I also got a part-time job when I turned sixteen at a local grocery store, which included bagging groceries, mopping floors, stocking shelves, and doing anything else the management asked of me. I worked anywhere from 20-30 hours per week, went to school, and had my responsibilities at home to tackle and finish. I’ve never known a time where I wasn’t working, either to pay for my necessities, or later, to support a wife and family. It had to be done. There was no room for discussion or alternatives.
Work is part of the tasks that God expects of us as His own. Our LORD spent years in a carpenter’s shop, working with His hands to build houses, furniture, plows and anything else that a customer needed. All Jewish men were expected to learn a trade to support themselves. The apostle Paul supported himself as a tentmaker.
Today many pastors work two jobs or more to support themselves and take care of their churches as well. We need to remember that the apostles were all working men, mostly fishermen who lived near the shores of what is referred to as the Sea of Galilee. Their routine included washing and repairing their fishing nets, cleaning and repairing their boats, salting down their catch to preserve it for sale in the markets, haggling with other merchants for needed supplies, doing their fishing at night and staying out until sunrise, and starting the routine all over again. These were rough and hard men, strong and ready to use words that expressed their anger and frustration at their crew, or the lack of a decent catch, or paying taxes, or a host of issues.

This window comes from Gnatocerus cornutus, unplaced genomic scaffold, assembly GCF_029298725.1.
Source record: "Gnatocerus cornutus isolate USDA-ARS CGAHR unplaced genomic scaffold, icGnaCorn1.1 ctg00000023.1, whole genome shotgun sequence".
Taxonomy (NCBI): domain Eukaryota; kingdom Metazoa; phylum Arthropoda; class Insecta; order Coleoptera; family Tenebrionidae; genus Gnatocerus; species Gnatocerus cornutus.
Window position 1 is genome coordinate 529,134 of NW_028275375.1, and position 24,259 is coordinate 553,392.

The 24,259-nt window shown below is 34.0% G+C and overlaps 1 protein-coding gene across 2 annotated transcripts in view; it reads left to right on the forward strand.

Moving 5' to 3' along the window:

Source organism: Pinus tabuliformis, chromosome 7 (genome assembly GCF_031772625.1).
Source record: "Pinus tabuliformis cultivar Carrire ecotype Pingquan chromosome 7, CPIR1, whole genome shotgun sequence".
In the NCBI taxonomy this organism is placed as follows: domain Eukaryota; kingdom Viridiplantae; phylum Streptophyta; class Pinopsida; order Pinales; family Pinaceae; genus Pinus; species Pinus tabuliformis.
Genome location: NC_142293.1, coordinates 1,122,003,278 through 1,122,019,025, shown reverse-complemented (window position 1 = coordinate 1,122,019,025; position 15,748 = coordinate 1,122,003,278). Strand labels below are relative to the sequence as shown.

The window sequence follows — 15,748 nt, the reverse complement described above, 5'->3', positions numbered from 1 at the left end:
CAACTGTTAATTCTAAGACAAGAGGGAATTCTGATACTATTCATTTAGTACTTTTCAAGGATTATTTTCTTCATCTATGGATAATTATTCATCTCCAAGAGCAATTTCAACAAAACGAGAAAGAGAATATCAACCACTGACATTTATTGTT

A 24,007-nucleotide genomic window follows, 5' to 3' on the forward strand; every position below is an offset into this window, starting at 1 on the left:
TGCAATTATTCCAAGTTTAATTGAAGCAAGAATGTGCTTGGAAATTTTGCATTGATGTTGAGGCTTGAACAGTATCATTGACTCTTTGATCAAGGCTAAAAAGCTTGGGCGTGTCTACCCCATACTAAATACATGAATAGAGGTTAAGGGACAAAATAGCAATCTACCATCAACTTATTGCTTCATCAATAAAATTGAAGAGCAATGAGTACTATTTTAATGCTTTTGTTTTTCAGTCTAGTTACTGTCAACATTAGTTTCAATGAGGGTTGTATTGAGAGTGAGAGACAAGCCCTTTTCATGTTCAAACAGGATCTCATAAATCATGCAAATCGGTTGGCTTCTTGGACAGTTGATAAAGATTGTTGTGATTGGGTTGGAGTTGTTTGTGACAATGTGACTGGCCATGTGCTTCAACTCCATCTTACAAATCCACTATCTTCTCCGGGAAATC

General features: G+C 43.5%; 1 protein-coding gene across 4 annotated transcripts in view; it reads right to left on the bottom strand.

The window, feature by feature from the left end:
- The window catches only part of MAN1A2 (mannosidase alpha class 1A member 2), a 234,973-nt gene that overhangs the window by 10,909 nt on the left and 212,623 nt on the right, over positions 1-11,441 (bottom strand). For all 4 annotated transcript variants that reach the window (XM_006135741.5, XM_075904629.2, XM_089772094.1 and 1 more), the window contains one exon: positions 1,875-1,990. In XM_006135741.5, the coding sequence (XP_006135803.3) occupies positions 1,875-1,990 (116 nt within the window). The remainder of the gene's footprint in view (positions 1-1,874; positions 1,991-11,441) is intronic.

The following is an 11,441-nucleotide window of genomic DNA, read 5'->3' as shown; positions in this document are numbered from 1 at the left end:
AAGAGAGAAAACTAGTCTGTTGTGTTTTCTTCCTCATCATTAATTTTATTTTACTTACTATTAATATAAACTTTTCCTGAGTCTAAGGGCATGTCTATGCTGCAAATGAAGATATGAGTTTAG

In our study of Luke’s gospel, a rough, strong fisherman named Simon will have his life changed by allowing a teacher to use his boat as a floating pulpit. The story can be divided into the following parts:
There is an evening of struggle (v.5). Jesus was on the seashore and ready to begin teaching the growing crowds who wanted to hear Him. He climbed into Simon’s boat and asked him to move it away from the shore and give Him needed room to sit and proceed with His teachings. When He had finished, Jesus told Peter to go out into the deep part of the lake and let down his nets for a catch. Peter tells the Lord that they had been fishing all night and had no success. They failed in their attempt to catch fish so that God could set up the incident that will transform the life of Simon and his co-workers.